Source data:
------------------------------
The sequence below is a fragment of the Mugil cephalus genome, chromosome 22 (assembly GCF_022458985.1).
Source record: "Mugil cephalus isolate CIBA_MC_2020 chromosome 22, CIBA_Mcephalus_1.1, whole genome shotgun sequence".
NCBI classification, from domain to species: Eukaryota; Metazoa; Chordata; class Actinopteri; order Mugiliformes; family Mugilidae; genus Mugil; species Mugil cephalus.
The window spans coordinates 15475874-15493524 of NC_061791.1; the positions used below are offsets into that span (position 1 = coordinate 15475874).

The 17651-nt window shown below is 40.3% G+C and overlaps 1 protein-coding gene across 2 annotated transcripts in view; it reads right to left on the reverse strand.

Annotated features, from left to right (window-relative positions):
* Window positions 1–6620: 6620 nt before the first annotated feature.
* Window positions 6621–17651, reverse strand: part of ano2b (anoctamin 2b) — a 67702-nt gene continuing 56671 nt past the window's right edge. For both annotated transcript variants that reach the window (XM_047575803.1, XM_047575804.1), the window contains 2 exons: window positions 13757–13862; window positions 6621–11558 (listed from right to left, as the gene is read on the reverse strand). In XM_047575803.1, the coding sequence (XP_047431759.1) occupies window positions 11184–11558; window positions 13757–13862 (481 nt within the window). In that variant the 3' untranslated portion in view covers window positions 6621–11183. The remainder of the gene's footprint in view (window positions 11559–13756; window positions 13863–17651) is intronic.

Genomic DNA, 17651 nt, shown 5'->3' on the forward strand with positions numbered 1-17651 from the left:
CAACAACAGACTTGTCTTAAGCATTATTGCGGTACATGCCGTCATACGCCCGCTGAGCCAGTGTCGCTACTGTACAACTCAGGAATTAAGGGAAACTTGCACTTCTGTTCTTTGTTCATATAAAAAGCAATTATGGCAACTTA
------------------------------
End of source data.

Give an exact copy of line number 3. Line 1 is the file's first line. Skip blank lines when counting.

NCBI classification, from domain to species: Eukaryota; Metazoa; Chordata; class Actinopteri; order Mugiliformes; family Mugilidae; genus Mugil; species Mugil cephalus.